Born from the sea…
The story from yesterday to today
Liberated from feudal control, La Rochelle made the most of its great liberties and privileges to develop its shipping trade thanks to the thriving wine and salt market. Once independent, it welcomed new ideas from the Reformation and established itself as the bastion of Protestantism. As a threat to the king’s unification policy, La Rochelle was destroyed during the Great Siege 1627-1628.
The sea obviously gave them a second wind, with regular trade relations to New-France (Canada) and the West Indies. It was the start of an intellectual and artistic influence and the heyday of the great shipowners, some of which sadly became renowned for being involved in the triangular trade. The revolution and the empirical wars meant the town went off the map for a while until La Pallice’s Port de Commerce (commercial port) was built, which today is France’s 6th biggest sea port.
From the 50s to present day, the town experienced a big population boom. New suburban areas sprung up and big developments were implemented with the aim to always keep La Rochelle beautiful, generous and innovative. Since the beginning of the 70s, La Rochelle stood out for its exceptional quality of city life: favouring renewable energy, valuing natural areas, preserving the landscape, protecting biodiversity and encouraging sustainable mobility. If you were to look up urban ecology in the dictionary, the definition would be La Rochelle.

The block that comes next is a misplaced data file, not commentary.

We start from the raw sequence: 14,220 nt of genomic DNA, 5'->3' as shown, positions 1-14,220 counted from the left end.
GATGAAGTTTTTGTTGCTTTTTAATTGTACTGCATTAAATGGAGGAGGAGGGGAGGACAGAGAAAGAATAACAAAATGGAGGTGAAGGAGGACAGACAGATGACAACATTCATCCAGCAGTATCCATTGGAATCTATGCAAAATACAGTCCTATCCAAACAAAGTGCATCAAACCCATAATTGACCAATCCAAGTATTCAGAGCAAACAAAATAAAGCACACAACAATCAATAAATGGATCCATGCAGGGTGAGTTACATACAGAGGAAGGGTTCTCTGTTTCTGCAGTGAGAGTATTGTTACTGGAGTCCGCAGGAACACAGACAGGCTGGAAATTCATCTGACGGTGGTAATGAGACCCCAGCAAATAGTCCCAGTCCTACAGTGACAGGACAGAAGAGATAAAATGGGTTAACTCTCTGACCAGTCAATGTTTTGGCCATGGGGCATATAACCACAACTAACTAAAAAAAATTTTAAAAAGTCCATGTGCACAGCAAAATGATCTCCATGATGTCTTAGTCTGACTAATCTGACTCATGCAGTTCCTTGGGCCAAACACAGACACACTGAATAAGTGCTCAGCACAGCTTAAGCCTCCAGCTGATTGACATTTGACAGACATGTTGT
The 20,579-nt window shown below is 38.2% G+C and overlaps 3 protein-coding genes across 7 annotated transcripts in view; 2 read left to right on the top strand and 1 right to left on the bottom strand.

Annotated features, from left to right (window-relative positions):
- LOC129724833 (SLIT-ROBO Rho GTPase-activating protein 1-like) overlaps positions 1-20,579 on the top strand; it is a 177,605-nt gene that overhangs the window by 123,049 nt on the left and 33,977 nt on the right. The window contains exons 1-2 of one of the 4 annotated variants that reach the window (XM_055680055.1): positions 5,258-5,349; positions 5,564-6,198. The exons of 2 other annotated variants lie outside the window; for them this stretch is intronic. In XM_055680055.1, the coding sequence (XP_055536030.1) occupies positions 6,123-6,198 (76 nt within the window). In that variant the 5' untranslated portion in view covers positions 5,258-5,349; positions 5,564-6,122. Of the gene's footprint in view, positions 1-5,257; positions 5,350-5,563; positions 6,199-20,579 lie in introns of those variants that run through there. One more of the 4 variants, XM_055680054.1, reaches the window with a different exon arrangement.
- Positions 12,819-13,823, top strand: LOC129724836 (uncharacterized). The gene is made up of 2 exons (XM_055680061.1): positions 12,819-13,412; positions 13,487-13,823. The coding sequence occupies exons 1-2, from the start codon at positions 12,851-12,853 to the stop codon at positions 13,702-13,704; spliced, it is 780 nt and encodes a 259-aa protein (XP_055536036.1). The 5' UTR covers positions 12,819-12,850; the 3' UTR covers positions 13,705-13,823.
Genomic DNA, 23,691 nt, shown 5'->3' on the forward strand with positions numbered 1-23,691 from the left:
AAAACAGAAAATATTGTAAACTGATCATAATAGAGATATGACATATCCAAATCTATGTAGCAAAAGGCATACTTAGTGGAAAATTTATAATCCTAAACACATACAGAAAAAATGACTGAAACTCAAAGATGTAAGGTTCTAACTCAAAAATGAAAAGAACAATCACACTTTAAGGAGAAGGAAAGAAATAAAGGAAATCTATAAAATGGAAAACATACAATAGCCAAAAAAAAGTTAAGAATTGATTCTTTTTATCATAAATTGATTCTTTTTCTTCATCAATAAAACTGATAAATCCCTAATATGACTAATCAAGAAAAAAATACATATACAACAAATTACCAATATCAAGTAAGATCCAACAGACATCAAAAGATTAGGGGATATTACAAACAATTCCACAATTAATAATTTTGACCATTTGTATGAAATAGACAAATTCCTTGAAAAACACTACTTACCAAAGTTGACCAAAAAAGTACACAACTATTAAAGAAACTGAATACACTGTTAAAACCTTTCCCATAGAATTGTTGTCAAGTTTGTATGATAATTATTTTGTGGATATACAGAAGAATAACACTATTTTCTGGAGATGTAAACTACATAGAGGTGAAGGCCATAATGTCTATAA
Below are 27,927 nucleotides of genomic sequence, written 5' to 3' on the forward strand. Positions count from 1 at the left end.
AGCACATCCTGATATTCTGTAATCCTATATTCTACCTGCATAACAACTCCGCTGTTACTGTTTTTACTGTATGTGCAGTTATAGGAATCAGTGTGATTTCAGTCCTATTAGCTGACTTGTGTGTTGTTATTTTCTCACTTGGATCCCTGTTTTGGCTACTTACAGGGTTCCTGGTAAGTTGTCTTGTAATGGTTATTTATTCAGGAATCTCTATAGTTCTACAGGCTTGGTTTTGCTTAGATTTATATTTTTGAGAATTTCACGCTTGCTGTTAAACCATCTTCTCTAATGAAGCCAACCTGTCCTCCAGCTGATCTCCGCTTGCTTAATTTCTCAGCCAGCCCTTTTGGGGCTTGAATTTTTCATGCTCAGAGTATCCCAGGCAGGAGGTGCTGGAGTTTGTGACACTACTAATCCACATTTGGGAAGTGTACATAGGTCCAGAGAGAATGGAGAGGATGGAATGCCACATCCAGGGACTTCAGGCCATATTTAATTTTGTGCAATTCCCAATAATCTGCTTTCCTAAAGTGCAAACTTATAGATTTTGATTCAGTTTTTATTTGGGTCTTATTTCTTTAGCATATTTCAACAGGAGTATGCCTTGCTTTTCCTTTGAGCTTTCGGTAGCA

La Rochelle achieves its sustainable and responsible development with projects that are both ambitious and well thought out. It is acquiring booming, futuristic infrastructures by reinventing its past, like in the case of the Espace Congrès, built in the old Encan area in 2004, La Sirène’s current music room, which was adapted from an old granary in Port de La Pallice in 2011, or even the expansion of Port de Plaisance des Minimes in 2014.
Follow the paths to Quebec
“The Quebec Route”
This path takes you through 17 stages of La Rochelle’s historical centre, exploring the history that links La Rochelle to Quebec. A northerly cardinal buoy standing at 3.5 metres in the Place de La Motte Rouge marks the starting point of your walk. As it’s interactive, it means you can visualise the whole route, with pictures and richly descriptive text.
Connect you here ici or come to take the plan and the paper guide to the Office of Tourism !
Walk under the arcades
The charming Veille Ville (old town)
One of the unique charms of La Rochelle is its arcaded streets, as its market culture is long rooted in the town’s history. The arcades allowed the traders to display their merchandise while sheltering them from the bad weather. They can be found on Rues des Mercier, Chaudrier, du Palais and du Minage. Don’t miss out on the chance to walk through the pretty Rue de l’Escale which is famous for being cobbled with stones that come from St-Laurent (Canada) and that acted as ballasts on the boats.